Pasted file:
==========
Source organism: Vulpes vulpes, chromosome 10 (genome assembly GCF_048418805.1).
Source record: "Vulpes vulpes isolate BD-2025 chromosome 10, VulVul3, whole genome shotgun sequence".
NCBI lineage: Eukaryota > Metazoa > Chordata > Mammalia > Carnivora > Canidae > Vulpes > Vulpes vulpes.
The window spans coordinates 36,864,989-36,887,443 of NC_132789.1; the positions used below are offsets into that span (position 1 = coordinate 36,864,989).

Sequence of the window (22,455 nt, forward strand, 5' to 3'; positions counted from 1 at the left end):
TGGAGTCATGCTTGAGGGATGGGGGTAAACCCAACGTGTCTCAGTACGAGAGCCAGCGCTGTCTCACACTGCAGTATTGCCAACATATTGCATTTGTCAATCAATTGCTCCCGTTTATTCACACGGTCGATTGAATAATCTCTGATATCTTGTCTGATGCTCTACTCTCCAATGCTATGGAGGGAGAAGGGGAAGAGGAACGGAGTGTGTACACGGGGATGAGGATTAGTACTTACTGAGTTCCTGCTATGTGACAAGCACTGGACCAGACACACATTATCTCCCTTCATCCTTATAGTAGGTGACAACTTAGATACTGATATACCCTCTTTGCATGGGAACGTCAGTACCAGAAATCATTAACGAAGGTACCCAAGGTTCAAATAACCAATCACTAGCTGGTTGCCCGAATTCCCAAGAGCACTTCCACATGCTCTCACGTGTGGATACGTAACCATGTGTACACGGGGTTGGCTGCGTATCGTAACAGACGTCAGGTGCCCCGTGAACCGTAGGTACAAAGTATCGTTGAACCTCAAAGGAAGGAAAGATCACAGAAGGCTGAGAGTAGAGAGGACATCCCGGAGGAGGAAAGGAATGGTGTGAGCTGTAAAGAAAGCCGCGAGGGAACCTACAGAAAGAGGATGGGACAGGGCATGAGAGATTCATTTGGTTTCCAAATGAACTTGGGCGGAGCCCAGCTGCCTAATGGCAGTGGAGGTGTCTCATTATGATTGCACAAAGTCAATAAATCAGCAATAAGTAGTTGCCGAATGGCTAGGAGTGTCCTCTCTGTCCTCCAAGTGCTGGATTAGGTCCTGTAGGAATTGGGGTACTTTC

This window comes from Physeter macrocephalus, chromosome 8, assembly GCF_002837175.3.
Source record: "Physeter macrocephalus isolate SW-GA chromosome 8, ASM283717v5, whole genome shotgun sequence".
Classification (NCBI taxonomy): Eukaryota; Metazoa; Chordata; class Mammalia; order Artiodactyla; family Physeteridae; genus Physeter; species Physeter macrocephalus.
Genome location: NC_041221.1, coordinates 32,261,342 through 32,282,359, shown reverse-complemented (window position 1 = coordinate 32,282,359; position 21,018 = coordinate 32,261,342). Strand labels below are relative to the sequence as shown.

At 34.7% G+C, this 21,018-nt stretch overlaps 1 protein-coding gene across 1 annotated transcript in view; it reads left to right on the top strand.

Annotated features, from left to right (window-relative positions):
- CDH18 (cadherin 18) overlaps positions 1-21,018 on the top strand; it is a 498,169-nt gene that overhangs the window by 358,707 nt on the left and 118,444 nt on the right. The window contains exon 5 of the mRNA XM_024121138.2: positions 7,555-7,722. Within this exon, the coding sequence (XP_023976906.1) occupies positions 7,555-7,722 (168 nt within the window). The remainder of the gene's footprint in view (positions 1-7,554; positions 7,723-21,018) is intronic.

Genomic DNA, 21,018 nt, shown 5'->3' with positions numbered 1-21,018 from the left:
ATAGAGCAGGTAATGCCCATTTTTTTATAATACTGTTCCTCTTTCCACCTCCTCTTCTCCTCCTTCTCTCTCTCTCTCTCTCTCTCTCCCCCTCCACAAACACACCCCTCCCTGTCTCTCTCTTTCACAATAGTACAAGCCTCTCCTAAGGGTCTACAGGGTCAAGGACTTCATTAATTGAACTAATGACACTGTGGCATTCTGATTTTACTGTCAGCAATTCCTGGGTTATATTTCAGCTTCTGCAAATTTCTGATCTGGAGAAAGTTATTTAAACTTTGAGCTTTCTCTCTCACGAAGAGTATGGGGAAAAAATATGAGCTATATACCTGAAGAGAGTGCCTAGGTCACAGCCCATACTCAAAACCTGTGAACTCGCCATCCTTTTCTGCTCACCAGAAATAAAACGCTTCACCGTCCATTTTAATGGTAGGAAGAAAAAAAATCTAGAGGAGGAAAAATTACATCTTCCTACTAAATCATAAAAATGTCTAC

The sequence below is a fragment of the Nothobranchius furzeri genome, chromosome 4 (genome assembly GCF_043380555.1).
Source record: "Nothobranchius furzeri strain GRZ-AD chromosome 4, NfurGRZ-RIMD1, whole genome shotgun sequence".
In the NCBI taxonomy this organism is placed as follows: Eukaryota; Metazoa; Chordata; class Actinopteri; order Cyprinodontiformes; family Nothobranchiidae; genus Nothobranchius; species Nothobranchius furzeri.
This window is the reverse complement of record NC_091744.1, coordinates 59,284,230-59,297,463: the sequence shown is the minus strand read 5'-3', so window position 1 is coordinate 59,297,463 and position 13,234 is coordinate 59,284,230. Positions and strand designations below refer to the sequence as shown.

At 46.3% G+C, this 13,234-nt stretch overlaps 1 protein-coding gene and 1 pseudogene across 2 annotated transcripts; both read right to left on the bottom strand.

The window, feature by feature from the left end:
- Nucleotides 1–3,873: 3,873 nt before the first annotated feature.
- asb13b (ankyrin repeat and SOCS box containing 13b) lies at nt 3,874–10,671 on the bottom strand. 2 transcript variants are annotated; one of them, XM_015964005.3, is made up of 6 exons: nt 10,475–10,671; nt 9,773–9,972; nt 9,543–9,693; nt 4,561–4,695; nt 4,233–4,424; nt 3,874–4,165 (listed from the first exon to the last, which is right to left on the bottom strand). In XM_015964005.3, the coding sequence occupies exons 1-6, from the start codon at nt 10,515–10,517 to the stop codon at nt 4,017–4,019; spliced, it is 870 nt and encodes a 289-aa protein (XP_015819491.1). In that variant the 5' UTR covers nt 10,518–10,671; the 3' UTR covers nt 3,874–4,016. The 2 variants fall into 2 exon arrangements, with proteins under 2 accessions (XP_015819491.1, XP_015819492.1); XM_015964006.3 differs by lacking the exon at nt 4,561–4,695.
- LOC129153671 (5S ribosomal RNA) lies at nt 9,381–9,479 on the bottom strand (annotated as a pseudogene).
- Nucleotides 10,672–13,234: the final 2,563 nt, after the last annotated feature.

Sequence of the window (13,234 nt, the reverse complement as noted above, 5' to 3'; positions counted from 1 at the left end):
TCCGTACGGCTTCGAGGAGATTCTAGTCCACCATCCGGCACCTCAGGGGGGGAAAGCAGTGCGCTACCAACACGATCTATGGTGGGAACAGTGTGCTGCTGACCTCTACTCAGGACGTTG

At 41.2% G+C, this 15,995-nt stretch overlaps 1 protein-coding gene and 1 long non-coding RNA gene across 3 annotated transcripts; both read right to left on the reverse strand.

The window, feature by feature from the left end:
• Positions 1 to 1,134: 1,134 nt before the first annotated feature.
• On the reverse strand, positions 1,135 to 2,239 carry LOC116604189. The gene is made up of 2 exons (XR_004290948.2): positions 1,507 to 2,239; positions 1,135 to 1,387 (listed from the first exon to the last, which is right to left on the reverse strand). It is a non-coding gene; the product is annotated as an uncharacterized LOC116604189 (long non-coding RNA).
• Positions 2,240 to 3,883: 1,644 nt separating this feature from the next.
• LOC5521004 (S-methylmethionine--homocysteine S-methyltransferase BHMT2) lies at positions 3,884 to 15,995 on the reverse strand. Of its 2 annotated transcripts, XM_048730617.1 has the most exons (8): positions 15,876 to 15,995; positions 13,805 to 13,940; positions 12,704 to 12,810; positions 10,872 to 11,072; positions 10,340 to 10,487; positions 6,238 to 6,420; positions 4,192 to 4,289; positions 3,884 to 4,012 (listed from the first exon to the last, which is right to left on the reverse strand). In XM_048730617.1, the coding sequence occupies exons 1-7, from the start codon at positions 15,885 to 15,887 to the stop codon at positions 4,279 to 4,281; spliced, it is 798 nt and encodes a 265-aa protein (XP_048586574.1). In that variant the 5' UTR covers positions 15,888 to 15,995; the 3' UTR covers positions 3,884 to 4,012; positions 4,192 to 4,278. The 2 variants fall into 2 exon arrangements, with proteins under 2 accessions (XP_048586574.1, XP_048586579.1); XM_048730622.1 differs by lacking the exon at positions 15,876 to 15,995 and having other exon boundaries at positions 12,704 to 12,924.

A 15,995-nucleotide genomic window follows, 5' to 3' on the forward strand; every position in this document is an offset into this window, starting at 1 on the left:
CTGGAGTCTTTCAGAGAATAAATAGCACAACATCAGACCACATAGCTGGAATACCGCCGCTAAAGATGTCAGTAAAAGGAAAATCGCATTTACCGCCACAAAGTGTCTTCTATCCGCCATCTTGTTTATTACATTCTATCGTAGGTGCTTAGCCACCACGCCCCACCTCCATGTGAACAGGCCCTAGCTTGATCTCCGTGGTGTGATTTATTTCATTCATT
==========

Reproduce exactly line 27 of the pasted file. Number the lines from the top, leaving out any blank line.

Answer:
TCCGTACGGCTTCGAGGAGATTCTAGTCCACCATCCGGCACCTCAGGGGGGGAAAGCAGTGCGCTACCAACACGATCTATGGTGGGAACAGTGTGCTGCTGACCTCTACTCAGGACGTTG